Doris Bonneau is delighted to be organizing a new after-school French language program in 2012 at Sherwood Heights Elementary School in Auburn. This language program is similar to the Augusta after-school classes organized by Chelsea Ray, a professor at the University of Maine in Augusta.

Both programs will emphasis learning North American French language and Franco-American traditions.

Learning French is a way to pay homage to the state’s Franco-American culture and traditions. Bonneau wants to see children of Franco-American heritage learning French alongside their peers from diverse backgrounds.

Bonneau says the after-school language program brings her love for speaking French full circle back to her local community roots. She’s bringing French back home where she learned it, 64 years ago when she grew up in Auburn.

Growing up, Bonneau dreamed about how she would travel the world when she was older and she left home to study in France. Her classes, she hopes, will help children to see the world beyond Auburn.

Speaking French became her key to world. “La cle au monde,” she says. “For me, speaking French was the key to other worlds. I learned how people in other countries lived in patterns differently than we do in Maine. Being Franco-American set me free to express myself in another language.”

Her very first travel experience, as a young student during the 1960s, was a trip to study in France. Her journey began with a $39 airplane ticket from the Auburn airport to La Guardia in New York City. “I still have the ticket stub,” she says. A friend drove her to a pier where she boarded a ship for her Trans Atlantic crossing.

Before that, she had never even been to Boston.

“I certainly didn’t have a cell phone, no email, just a trunk and my passage,” she says. As a result, she wrote many long handwritten letters home.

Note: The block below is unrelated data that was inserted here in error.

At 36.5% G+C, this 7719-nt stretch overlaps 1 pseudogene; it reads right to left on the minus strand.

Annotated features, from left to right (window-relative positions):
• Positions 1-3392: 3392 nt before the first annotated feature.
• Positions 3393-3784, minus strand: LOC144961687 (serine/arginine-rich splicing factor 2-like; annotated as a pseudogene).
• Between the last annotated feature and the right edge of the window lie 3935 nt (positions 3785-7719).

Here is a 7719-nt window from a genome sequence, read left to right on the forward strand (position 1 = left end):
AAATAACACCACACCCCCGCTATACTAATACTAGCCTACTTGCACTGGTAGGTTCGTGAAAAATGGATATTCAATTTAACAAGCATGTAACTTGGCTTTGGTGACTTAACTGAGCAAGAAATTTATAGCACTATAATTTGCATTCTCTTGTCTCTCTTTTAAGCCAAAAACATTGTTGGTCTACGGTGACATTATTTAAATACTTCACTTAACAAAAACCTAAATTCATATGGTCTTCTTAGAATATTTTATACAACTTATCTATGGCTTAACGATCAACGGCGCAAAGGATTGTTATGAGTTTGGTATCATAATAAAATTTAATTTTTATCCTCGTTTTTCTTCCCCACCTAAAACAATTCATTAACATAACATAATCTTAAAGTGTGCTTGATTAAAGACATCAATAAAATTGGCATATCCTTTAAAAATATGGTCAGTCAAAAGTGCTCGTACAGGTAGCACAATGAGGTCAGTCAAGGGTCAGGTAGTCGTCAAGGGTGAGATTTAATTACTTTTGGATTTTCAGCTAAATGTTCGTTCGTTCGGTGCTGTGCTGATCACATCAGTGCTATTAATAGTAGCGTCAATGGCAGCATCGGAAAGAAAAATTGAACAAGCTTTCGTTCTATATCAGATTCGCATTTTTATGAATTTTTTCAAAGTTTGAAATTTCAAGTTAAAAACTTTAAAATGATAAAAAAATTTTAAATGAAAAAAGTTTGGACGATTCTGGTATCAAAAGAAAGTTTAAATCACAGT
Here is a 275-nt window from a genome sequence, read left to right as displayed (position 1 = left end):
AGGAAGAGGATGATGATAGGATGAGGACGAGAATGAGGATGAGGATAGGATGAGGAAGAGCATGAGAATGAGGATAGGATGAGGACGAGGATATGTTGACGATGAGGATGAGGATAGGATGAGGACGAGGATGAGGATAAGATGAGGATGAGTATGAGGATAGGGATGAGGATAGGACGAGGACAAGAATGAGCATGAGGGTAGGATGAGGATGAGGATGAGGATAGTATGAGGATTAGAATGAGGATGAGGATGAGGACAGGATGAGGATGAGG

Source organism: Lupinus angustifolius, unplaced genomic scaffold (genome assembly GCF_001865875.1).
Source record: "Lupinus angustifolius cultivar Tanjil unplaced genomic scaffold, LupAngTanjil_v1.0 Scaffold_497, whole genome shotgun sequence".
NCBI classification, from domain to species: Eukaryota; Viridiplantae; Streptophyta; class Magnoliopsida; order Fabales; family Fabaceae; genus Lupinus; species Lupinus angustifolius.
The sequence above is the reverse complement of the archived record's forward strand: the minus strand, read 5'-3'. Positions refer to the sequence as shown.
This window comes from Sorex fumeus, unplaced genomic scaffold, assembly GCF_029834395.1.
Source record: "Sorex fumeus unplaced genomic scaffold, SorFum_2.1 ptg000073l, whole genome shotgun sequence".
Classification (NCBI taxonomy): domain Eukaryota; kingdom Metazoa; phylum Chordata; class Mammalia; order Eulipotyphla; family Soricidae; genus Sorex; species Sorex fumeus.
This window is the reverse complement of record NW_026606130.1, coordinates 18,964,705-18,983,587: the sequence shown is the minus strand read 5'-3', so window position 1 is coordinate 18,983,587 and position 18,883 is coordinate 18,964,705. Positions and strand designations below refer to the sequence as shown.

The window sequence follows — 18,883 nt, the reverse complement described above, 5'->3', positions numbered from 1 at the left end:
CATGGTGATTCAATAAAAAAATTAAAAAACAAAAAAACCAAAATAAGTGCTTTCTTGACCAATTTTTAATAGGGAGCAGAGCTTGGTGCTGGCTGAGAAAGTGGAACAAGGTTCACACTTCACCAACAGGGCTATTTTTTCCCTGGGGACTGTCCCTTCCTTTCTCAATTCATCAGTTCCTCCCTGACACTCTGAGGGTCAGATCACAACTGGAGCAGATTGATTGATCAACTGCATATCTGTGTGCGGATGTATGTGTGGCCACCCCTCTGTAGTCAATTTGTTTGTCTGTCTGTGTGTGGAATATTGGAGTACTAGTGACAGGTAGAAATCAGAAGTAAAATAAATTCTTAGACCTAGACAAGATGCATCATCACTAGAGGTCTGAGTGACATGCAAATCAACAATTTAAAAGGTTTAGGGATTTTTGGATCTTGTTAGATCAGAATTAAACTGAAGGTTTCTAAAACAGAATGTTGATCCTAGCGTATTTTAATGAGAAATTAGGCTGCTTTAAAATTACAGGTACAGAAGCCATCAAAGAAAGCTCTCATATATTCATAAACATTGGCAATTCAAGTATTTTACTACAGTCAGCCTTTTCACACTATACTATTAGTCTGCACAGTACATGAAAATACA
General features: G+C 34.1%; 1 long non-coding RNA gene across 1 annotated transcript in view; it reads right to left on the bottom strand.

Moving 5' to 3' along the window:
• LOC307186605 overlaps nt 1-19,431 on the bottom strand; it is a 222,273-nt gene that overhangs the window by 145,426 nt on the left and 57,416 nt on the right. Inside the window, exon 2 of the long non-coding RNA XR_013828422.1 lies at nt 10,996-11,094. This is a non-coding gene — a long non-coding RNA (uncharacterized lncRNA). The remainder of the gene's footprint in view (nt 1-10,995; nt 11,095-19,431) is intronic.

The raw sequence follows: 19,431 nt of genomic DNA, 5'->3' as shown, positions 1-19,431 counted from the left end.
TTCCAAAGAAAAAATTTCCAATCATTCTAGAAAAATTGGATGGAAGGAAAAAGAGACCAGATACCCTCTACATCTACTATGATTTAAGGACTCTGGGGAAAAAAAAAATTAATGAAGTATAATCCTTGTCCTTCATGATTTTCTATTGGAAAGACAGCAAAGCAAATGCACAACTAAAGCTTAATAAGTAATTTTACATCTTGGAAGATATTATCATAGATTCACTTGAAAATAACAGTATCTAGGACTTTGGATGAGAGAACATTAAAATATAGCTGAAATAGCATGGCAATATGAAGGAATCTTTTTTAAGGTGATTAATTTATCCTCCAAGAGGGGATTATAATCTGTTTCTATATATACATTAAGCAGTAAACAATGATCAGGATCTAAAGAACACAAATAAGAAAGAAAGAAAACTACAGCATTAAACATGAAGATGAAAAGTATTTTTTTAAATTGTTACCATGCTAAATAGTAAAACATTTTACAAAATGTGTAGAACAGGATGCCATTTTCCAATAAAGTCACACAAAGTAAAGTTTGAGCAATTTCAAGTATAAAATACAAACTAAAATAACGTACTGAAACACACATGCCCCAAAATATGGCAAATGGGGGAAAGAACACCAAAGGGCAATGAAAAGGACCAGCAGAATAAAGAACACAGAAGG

She returned to France several times after her first trip, and studied in Aix en Provence, Paris, Toulouse and Lyon.

Today, Bonneau shares the joy of speaking French with her grandchildren.

Her experience in education put her in touch with Ray, at UMA. She hopes their programs will become a sustainable model for other afterschool academic classes. She says afterschool academics are an important option for children who might not choose to participate in other extracurricular activities.

Auburn’s French Heritage Language Program is a pilot project.

“I hope the French language afterschool program will be fun for the children. We want kids to understand how learning French will expand their vision of the world beyond Auburn,” she says. Eventually, all Maine school children will be given a chance to learn French in afterschool programs, if the program grows as expected.

She circulates a fact sheet listing the top 10 reasons why people should learn to speak French. Among those reasons: It’s a language spoken throughout the world by 220 million people, many of them who are connected to the 2,800 French companies located in the United States.

Auburn’s afterschool program is funded through a collaboration with the French American Cultural Exchange (FACE) in New York, the Auburn School Department’s Community Learning Center (CLC) and the Lewiston Franco-American Heritage Center. Rita Dube, the center’s director and Ray Lagueux, the president, asked Bonneau to organize the program.

“We want to instill a deep respect for the North American French as it is spoken in Maine as well as teach a better understanding of the Franco-American culture. It would be wonderful if all Maine schoolchildren had a chance to learn French,” says Bonneau.

For more information, contact Bonneau [email protected].